Last month, I wrote about jar bumpers. While not technically “fishing” tools, they may help a driller avoid a fishing job if the tools are slightly stuck. Of course, a true fishing job involves a drill string either badly stuck, or broken off the drill cable and lost down the hole. This month I talk about true fishing jobs and the tools needed to accomplish them. I find it best to discuss these things when we don’t have tools down the hole. We can take an objective look at what we might need before we need it.

My years of experience have taught me to avoid (if possible) a botched fishing job. Botching it could result from:

  • Using the wrong fishing tool
  • Using the correct tool, but applying it in incorrect manner
  • Just plain messing up

If the first attempt at a fishing job fails, the job becomes 20 to 50 times more complicated. I have talked to drillers who got a tool string stuck and, through a series of errors, got their fishing string stuck too. I even knew one driller — who passed away quite a few years ago — who got his second fishing string stuck. He had the original drilling string, with two fishing strings on top of that. At that point, he abandoned the hole. He later changed to rotary drilling. He had a plan to rotary down alongside the stuck tools and retrieve them from the hole, but I think he passed away before he tried.

It may sound defeatist, but if the first or second try at fishing tools fails in a shallow domestic or commercial well, the smart move may be to abandon the job and start over. Yes, you have to buy new drilling tools, but you may save hours and days of time — and a fair amount of money. I know this goes against the makeup of the typical driller, but sometimes abandonment is the smart choice.

Extensive fishing operations can make sense for deeper, larger-diameter holes, but not always. A good driller once told me of a 1,000-foot rotary hole. The driller was running a down the hole hammer when he twisted off his drill pipe. Apparently, the wall of the drill pipe had worn thin. He invested a lot of time and money to get the pipe and, especially, the hammer back out. Eventually, he called it a lost cause and abandoned the hole, but he told me he wished he would have made the decision sooner.

If the first attempt at a fishing job fails, the job becomes 20 to 50 times more complicated. I have talked to drillers who got a tool string stuck and, through a series of errors, got their fishing string stuck too.

To make a long story shorter, if you go fishing for cable tools — or any tools, for that matter — remember:

  • Use the proper tool
  • Use it in a proper manner
  • Carefully — very carefully, in fact — think through your plans before you start

Your first consideration when you “go fishing”? A proper fishing string. A rope socket tops this string. For fishing, many veteran drillers prefer a solid socket to the swivel type used for normal drilling. With a solid socket, you fasten the fishing line directly to the socket with hot zinc (just as the drilling line fastens to the swivel of a drilling socket). Below the socket comes a drill stem. You can usually use a shorter stem than the one used in drilling operations. In my part of the country, the stem used in drilling will generally run from 12 to 18 feet in length. For fishing, I would recommend a stem 8 to 12 feet in length, although you can use a longer stem. You want a stem long enough to exert a jarring force strong enough to get the stuck tools loose, but you want to keep the combined weight of the fishing string and the drilling string within the rig’s lifting capacity.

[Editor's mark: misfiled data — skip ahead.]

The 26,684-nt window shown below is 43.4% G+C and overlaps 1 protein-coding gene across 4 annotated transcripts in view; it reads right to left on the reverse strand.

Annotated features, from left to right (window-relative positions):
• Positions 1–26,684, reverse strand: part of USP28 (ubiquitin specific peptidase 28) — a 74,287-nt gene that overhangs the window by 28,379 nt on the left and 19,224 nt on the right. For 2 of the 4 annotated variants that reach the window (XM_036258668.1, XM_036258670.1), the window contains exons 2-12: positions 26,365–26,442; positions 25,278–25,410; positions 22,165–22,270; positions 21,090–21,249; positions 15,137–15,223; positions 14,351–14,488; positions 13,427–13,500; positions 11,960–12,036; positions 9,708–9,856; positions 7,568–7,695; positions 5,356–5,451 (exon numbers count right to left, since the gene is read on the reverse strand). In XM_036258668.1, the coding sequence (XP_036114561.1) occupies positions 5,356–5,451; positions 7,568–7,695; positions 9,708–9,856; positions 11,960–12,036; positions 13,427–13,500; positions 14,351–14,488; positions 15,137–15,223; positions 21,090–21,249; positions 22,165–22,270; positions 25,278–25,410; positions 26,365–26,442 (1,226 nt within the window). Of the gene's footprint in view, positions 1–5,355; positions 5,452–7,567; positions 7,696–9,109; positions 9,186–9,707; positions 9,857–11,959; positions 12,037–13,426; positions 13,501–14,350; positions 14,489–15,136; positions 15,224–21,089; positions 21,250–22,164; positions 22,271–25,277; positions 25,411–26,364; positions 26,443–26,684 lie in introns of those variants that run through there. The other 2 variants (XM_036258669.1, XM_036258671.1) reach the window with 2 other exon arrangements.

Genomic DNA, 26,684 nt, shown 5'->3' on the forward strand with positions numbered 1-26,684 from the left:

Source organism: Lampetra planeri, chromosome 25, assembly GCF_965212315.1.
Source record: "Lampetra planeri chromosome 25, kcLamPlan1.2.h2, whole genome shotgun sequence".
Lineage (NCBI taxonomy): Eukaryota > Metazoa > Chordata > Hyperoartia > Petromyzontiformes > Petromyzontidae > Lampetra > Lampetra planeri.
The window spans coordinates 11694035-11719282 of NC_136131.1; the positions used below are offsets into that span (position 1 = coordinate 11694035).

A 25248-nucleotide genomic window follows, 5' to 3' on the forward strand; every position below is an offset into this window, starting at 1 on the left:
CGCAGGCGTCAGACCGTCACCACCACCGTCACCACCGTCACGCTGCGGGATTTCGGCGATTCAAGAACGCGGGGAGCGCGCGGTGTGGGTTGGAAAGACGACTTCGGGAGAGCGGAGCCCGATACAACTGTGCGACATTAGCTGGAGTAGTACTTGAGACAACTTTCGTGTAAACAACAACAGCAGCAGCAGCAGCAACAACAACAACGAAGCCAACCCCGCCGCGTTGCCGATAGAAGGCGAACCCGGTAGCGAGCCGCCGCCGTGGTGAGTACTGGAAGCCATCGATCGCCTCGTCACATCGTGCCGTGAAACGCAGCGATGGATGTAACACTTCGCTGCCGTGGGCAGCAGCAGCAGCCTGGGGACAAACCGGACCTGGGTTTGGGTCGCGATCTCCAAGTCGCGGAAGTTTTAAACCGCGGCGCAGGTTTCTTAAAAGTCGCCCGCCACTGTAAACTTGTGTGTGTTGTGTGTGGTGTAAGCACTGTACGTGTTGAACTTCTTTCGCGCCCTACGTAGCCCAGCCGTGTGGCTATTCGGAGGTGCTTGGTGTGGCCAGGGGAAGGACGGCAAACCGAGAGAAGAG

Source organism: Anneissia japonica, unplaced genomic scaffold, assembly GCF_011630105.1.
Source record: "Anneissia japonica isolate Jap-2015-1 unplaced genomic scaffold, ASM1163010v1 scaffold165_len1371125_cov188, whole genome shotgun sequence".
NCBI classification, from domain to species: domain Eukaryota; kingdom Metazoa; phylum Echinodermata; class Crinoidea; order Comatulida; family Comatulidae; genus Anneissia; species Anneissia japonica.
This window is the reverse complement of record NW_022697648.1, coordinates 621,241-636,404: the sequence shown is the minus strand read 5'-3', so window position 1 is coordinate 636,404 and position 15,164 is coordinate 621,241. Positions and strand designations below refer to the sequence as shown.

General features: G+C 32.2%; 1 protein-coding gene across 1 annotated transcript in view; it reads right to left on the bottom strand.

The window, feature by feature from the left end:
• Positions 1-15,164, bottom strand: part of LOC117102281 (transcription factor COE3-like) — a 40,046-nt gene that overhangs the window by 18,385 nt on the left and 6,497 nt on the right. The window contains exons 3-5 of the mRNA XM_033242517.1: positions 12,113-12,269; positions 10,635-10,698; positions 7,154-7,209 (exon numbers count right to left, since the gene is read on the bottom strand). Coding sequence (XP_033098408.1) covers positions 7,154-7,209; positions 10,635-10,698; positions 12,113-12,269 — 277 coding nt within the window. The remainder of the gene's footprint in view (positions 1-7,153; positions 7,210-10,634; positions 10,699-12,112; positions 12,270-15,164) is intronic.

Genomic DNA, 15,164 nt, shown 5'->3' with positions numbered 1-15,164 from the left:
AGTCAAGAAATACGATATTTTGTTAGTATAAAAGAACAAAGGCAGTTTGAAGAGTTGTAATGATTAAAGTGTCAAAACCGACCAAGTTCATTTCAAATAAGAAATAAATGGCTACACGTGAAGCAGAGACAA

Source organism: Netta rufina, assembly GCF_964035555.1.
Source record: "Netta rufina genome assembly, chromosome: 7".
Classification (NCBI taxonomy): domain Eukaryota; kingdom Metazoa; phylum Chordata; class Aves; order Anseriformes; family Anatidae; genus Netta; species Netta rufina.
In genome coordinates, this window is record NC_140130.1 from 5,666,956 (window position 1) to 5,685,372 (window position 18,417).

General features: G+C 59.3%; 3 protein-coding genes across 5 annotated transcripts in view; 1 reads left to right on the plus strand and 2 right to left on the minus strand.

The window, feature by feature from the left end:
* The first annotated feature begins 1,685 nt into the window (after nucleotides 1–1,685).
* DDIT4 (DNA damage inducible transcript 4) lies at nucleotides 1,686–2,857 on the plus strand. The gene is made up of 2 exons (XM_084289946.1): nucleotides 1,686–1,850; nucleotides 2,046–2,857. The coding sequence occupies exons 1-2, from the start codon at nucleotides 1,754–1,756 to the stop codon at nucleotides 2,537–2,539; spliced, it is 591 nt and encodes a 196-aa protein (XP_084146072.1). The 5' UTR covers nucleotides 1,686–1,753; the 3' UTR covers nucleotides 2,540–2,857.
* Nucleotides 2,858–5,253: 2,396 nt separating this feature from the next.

The next part of the fishing string is very important: a set of fishing jars. Fishing jars are just like drilling jars except they have a longer stroke. Popular cable-tool rigs in my area have a short stroke of around 18 inches — the fishing stroke. On a rig like this, you would want fishing jars with a workable stroke of 24 inches at a bare minimum, and a 30-inch stroke might not be a bad idea. Even larger rigs will have a fishing stroke as short as 24 inches, so those 30-inch-stroke fishing jars will work.

Let me offer a word of caution. Faced with a fishing job, some drillers may resort to using a set of nearly worn-out drilling jars. While the length and stroke due to wear may work, resist this dangerous option. These older jars could break. A set of broken jars in any hole presents a huge problem.

The bottom tool in a fishing string attaches to the stuck string to start to pull it out. I will discuss many of these types tools in future columns.

Fishing for stuck cable tools can prove frustrating and, sometimes, very expensive. The best advice I can give? Avoid fishing at all costs. Sometimes, however, it cannot be avoided. If you, sadly, have a fishing job on your hands, think carefully about it before you send fishing tools down the hole. Next time, I will write about some of those many tools that grab the stuck string.

We have had a beautiful fall here in southern Michigan, but a lack of rain has left the ground parched. This, however, has helped the farmers harvest their soybeans and corn. Most all the leaves have fallen from the trees and a fierce wind a couple days ago blew them to wherever — sometimes into big piles. Most lawns are still green, though not growing at all. Until next time, continue to work hard, enjoy life and think carefully about any fishing job you have on a cable-tool rig.


For more John Schmitt columns, visit www.thedriller.com/schmitt.